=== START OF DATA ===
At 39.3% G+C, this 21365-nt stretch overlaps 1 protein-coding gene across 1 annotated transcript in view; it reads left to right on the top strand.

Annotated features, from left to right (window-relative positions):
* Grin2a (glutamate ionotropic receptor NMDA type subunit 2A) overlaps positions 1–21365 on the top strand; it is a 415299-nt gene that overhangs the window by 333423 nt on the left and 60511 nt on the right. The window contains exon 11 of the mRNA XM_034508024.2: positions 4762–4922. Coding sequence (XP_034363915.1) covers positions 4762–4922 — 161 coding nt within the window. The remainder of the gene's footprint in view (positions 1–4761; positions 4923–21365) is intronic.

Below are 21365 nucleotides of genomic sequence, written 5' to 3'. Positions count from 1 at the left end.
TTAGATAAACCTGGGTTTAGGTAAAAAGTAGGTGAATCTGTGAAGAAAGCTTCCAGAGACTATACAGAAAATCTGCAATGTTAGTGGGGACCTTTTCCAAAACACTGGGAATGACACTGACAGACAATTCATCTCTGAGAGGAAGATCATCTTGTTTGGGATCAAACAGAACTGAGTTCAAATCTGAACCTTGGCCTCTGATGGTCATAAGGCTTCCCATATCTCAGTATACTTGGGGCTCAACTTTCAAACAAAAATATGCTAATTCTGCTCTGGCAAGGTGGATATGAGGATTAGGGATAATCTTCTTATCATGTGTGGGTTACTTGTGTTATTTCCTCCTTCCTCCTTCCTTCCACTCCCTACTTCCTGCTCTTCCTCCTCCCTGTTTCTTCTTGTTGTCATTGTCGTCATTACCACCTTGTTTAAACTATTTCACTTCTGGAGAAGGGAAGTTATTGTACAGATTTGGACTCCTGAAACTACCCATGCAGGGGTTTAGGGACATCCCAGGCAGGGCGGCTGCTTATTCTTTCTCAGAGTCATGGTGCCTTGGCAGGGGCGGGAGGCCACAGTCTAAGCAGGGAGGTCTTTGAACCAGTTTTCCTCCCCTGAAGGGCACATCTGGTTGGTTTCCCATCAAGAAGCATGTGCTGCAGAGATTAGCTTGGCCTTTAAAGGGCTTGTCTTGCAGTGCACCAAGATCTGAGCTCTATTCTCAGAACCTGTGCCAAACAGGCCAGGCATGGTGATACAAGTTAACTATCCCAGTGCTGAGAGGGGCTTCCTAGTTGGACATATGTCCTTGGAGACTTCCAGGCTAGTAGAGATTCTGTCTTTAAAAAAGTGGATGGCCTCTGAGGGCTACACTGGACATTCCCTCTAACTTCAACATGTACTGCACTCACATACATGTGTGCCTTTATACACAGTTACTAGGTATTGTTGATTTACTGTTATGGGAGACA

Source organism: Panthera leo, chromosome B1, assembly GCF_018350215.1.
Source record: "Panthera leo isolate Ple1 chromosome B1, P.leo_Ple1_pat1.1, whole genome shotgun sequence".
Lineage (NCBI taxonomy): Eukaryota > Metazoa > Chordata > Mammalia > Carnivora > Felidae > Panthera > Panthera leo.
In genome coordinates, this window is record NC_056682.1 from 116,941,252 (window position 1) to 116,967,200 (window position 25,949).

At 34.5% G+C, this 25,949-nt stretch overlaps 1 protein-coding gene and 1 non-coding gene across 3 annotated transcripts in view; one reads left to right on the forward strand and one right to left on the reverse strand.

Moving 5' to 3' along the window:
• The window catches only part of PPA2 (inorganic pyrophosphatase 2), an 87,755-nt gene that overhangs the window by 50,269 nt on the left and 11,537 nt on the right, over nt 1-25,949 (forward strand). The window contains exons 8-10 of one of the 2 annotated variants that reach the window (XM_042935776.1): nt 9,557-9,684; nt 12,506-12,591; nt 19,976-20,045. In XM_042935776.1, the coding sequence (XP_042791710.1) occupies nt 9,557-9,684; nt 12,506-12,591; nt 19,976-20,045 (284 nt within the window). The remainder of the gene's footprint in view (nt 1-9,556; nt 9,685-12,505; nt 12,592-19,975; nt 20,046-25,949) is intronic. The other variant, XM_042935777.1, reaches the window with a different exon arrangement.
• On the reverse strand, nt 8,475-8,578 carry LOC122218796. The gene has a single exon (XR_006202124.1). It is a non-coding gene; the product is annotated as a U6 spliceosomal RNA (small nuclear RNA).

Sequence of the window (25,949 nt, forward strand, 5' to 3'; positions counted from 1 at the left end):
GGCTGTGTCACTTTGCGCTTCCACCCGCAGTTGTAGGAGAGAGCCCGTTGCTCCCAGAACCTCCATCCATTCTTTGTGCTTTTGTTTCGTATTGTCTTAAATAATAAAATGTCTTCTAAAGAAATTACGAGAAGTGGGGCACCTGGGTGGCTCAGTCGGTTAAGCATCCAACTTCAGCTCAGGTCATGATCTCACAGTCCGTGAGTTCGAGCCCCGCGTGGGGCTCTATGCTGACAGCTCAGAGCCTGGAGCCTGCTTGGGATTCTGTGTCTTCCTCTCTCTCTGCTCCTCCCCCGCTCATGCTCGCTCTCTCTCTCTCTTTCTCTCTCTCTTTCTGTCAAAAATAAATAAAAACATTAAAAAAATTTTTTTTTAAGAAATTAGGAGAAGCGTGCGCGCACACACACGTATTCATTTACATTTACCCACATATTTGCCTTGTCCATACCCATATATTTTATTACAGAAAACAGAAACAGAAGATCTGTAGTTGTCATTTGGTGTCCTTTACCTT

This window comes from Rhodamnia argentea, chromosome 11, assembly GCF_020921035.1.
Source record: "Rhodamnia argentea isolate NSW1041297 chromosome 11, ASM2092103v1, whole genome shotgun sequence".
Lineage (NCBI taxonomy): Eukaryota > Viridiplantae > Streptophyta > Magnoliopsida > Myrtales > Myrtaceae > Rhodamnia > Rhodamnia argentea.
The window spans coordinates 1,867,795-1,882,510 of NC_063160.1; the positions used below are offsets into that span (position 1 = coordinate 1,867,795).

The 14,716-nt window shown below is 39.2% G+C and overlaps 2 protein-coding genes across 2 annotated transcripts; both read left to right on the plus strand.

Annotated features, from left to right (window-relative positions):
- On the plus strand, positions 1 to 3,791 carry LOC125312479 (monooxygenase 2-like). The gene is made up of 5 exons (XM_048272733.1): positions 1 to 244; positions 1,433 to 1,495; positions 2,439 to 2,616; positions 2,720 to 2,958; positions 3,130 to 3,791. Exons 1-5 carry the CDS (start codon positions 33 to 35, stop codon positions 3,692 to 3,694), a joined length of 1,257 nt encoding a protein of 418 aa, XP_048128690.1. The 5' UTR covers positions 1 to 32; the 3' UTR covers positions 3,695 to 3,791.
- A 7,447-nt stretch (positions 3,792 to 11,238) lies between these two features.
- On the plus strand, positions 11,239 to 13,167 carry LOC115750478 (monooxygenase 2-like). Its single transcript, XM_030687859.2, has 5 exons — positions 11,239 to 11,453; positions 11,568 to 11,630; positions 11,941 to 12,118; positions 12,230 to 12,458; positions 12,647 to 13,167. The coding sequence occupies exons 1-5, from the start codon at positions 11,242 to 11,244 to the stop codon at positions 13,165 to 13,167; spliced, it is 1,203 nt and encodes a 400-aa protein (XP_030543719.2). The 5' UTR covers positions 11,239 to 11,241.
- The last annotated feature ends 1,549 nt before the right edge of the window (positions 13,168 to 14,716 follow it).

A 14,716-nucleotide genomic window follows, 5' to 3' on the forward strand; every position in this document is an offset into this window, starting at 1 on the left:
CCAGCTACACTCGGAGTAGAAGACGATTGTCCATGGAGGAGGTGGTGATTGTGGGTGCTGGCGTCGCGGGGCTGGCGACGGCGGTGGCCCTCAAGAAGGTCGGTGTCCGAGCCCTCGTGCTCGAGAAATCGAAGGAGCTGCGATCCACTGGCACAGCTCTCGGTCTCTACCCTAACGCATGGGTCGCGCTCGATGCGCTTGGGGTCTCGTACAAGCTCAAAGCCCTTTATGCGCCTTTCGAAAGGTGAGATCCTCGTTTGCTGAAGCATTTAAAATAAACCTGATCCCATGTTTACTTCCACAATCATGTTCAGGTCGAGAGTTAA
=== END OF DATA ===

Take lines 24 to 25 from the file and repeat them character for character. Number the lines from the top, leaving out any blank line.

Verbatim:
- On the plus strand, positions 11,239 to 13,167 carry LOC115750478 (monooxygenase 2-like). Its single transcript, XM_030687859.2, has 5 exons — positions 11,239 to 11,453; positions 11,568 to 11,630; positions 11,941 to 12,118; positions 12,230 to 12,458; positions 12,647 to 13,167. The coding sequence occupies exons 1-5, from the start codon at positions 11,242 to 11,244 to the stop codon at positions 13,165 to 13,167; spliced, it is 1,203 nt and encodes a 400-aa protein (XP_030543719.2). The 5' UTR covers positions 11,239 to 11,241.
- The last annotated feature ends 1,549 nt before the right edge of the window (positions 13,168 to 14,716 follow it).